International Scientific Journal

Authors of this Paper

External Links


The object of this research study was to investigate the maximum effectiveness values of the energy wheel by experimental tests conducted under extreme difference ambient air conditions parameters, different air volume flow rates, and energy wheel rotation speeds. Air temperature and humidity experimental tests were performed using a test facility that was developed and installed into the Indoor Air Quality and Thermal Comfort Laboratory of Budapest University of Technology and Economics. Our objective was to get the effectiveness values of sorption coated air-to-air energy recovery wheel for steady-state conditions under different ambient air (as supply air inlet) conditions. It was found that the sensible effectiveness increases by decreasing the volumetric flow rate through the wheel, and the optimum values of the effectiveness were given at the maximum wheel rotation speed based on the tests. As for the latent and total effectivenesses, their characteristics show an increasing trend by decreasing the air volume flow rate, ambient air temperature and relative humidity and increasing the wheel rotation speed.
PAPER REVISED: 2018-12-11
PAPER ACCEPTED: 2018-12-20
CITATION EXPORT: view in browser or download as text file
THERMAL SCIENCE YEAR 2020, VOLUME 24, ISSUE Issue 3, PAGES [2113 - 2124]
  1. Hossein, J., et al., A Comprehensive Review of Backfill Materials and Their Effects on Ground Heat Exchanger Performance, Sustainability, 10 (2018), 12, pp. 1-22.
  2. Jozsef, N., et al., Investment-savings method for energy-economic optimization of external wall thermal insulation thickness, Energy and Buildings, 86 (2014), pp. 268-274
  3. Rasheed, A., et al., Development and Optimization of a Building Energy Simulation Model to Study the Effect of Greenhouse Design Parameters, Energies, 11 (2018), 8, pp. 1 - 19
  4. Vanesa, V., et al., Effect of increasing temperatures on cooling systems. A case of study: European greenhouse sector, Climatic Change, 123 (2014), 2, pp. 175-187
  5. Seyed, A. G., Mazlan, A. W., 2018, Heat Transfer Enhancement and Pressure Drop for Fin-and-Tube Compact Heat exchangers with Delta Winglet-Type Vortex Generators, Facta Universitatis, Series: Mechanical Engineering, 16 (2018), 2, pp. 233 - 247
  6. Róbert, S., The Analysis of Two-Phase Condensation Heat Transfer Models Based on the Comparison of the Boundary Condition, Acta Polytechniquea Hungarica, 9 (2002), 6, pp. 167-180
  7. Đorđević, et al., Experimental investigation of the convective heat transfer in a spirally coiled corrugated tube with radiant heating, Facta Universitatis Series: Mechanical Engineering, 15 (2017), 3, pp. 495 - 506
  8. Ali, A., Mazyar, S., Finding a criterion for the pressure loss of energy recovery exchangers in HVAC systems from thermodynamic and economic points of view, Energy and Buildings, 166 (2018). pp. 426-437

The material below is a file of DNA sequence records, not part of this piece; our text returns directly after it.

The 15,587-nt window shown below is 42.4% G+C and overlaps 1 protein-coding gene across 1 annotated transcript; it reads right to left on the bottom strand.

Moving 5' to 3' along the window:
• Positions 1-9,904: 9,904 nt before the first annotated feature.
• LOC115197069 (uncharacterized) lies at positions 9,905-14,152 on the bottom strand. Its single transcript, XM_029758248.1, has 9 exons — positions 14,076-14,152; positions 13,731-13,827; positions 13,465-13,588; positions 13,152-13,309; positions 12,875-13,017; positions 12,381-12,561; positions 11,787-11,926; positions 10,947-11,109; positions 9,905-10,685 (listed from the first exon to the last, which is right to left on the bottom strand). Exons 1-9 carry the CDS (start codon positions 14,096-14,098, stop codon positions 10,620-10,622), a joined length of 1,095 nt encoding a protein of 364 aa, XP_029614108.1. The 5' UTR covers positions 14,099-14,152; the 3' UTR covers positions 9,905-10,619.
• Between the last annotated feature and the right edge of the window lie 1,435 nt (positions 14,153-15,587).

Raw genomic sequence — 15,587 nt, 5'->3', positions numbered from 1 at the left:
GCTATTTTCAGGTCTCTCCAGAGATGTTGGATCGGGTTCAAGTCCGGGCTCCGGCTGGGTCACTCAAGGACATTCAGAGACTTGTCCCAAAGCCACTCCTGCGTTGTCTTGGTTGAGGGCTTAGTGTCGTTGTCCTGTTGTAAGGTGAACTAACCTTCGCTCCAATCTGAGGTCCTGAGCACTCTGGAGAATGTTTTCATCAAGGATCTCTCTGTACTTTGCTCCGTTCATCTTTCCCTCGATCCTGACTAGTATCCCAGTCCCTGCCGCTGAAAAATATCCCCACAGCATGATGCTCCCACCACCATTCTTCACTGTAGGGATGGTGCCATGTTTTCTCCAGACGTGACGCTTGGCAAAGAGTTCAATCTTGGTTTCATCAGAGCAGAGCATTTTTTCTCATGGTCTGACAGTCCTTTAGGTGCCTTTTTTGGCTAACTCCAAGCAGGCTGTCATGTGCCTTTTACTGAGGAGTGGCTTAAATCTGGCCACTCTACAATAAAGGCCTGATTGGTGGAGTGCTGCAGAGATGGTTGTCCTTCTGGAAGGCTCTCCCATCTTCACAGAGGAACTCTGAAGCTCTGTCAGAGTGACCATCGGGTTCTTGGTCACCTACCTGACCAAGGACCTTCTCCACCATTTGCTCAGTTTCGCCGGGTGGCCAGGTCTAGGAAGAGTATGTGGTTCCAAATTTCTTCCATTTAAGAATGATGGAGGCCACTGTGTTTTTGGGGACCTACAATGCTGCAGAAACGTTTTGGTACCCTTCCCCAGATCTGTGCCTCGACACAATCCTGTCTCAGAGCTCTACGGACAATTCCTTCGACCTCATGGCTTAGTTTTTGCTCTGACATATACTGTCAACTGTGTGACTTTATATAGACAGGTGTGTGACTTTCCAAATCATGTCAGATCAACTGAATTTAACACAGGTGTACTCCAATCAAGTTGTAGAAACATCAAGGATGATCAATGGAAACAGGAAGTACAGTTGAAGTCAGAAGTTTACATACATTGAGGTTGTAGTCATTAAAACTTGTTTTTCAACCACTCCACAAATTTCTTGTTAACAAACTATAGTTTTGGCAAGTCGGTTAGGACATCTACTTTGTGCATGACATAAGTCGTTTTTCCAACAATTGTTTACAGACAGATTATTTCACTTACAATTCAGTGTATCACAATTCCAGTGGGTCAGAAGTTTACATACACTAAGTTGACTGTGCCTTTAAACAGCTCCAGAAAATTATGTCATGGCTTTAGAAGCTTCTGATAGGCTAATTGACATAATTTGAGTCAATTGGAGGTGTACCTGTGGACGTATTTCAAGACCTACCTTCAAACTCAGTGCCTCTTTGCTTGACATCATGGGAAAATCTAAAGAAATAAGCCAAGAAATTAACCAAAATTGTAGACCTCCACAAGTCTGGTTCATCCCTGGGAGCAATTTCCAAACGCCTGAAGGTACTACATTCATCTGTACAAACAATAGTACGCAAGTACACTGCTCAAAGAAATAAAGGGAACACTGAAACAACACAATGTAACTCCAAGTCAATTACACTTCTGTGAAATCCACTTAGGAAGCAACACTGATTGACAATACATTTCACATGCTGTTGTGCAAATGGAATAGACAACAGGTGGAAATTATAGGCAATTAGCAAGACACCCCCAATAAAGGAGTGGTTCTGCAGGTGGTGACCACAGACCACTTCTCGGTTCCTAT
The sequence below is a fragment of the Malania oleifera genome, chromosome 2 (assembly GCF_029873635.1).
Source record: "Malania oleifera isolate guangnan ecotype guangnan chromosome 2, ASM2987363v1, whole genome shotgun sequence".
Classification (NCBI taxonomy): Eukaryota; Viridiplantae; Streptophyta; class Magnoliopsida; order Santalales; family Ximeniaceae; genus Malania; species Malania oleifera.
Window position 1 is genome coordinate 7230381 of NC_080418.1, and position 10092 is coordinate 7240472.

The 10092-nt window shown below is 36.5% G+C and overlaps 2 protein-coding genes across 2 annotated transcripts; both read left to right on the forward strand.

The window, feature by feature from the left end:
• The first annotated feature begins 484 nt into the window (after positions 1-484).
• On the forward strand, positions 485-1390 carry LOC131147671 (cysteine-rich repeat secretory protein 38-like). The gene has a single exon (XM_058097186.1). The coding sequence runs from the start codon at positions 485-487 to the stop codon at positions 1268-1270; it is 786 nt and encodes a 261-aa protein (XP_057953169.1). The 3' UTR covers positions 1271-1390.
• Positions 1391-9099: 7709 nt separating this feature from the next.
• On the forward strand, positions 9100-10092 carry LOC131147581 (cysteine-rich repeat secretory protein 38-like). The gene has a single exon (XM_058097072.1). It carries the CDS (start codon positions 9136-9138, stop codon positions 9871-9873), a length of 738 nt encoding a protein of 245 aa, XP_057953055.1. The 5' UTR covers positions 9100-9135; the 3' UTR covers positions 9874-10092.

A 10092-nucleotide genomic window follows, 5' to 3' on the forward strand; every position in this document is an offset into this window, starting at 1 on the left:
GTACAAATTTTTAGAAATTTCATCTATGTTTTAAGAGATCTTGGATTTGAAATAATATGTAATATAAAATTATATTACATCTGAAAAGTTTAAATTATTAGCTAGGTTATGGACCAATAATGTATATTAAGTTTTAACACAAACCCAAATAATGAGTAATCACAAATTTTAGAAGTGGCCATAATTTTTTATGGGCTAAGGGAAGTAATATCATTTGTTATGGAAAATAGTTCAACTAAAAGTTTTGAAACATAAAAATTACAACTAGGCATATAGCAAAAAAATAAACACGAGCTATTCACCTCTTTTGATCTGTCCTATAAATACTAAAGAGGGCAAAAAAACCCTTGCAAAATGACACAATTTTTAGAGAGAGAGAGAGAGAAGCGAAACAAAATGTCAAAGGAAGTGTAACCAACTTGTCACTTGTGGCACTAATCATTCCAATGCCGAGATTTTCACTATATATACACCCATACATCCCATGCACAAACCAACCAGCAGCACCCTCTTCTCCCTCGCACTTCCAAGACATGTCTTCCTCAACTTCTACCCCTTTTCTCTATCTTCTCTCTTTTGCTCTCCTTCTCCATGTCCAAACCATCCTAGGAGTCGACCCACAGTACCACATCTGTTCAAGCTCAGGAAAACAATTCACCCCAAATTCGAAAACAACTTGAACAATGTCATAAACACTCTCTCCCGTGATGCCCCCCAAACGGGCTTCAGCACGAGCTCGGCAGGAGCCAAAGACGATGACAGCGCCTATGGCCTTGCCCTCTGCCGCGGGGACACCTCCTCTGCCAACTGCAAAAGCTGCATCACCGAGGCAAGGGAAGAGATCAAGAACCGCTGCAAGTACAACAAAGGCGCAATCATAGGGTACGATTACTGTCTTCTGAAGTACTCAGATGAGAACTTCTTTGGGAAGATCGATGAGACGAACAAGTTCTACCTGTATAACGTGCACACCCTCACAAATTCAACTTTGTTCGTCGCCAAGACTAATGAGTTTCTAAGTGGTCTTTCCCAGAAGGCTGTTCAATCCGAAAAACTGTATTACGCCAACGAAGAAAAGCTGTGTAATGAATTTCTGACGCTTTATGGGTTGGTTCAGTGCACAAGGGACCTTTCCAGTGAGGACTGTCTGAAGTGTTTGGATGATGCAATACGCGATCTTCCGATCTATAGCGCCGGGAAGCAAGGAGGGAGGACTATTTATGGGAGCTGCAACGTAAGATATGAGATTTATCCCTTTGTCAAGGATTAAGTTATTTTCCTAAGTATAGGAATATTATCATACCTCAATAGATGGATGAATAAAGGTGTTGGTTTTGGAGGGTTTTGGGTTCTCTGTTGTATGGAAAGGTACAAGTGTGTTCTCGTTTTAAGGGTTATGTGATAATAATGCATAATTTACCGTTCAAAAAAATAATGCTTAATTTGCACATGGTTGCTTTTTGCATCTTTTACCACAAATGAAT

9. Sahdev, R.K., et al., Forced convection drying of indian groundnut: an experimental study, Facta Universitatis Series: Mechanical Engineering, 15 (2017), 3, pp. 467 - 477.
  10. Hammad, M., et al., Green building design solution for a kindergarten in Amman, Energy and Buildings, 76 (2014), pp. 524-537
  11. Yau Y., et al., Heat Pipe Heat Exchanger and its Potential to Energy Recovery in the Tropics. Thermal Science, 19 (2015), pp. 1685-1697
  12. Sanaye S., et al., Thermal-Economic Multi-Objective Optimization of Heat Pipe Heat Exchanger For Energy Recovery in HVAC Application Using Genetic Algorithm, Thermal Science, 18 (2014), pp. 375-391
  13. Papakostas K., et al., Energy and Economic Analysis of an Auditorium's Air Conditioning System With Heat Recovery in Various Climatic Zones, Thermal Science, 22 (2018), pp. 933-943
  14. ASHRAE, Principles of Heating, Ventilating, and Air Conditioning. American Society of Heating, Refrigerating and Air-Conditioning Engineers, Inc. Atlanta, USA, 2005.
  15. Simonson, C., et al., Heat and Moisture Transfer in Energy Wheels during Sorption, Condensation, and Frosting Conditions, Journal of heat transfer-transactions of ASME, 120 (1997), pp. 699
  16. Sparrow, E., et al., Heat and mass transfer characteristics of a rotating regenerative total energy wheel, International Journal of Heat and Mass Transfer, 50 (2007), pp. 1631-1636
  17. Jeong, J., et al., Practical thermal performance correlations for molecular sieve and silica gel loaded enthalpy wheels, Applied Thermal Engineering, 25 (2005), pp.719-740
  18. Harmati, N., et al., Energy Performance Modelling and Heat Recovery Unit Efficiency Assessment of an Office Building, Thermal Science, 19 (2015) pp. 865-880
  19. Angrisani, G., et al., Experimental analysis on the dehumidification and thermal performance of a desiccant wheel, Applied Energy, 92 (2012), pp. 563-572
  20. Hoval Enventus, Rotary heat exchangers for Heat Recovery in Ventilation Systems. 2018
  21. ASHRAE, HVAC Applications, Inc. Atlanta, GA, USA, 2011.
  22. ASHARE. ASHARE Handbook: HVAC Systems and Equipment, Inc. Atlanta, GA, USA, 2008
  23. Kline, S. J. et al., Describing the uncertainties in single sample experiments, Mechanical Engineering, 75 (1953), 1, pp. 3-8
  24. Holman, J. P., Analysis of experimental data, in: Experimental methods for engineers, McGraw-Hill, London, 2001, pp. 48-60

© 2023 Society of Thermal Engineers of Serbia. Published by the Vinča Institute of Nuclear Sciences, National Institute of the Republic of Serbia, Belgrade, Serbia. This article is an open access article distributed under the terms and conditions of the Creative Commons Attribution-NonCommercial-NoDerivs 4.0 International licence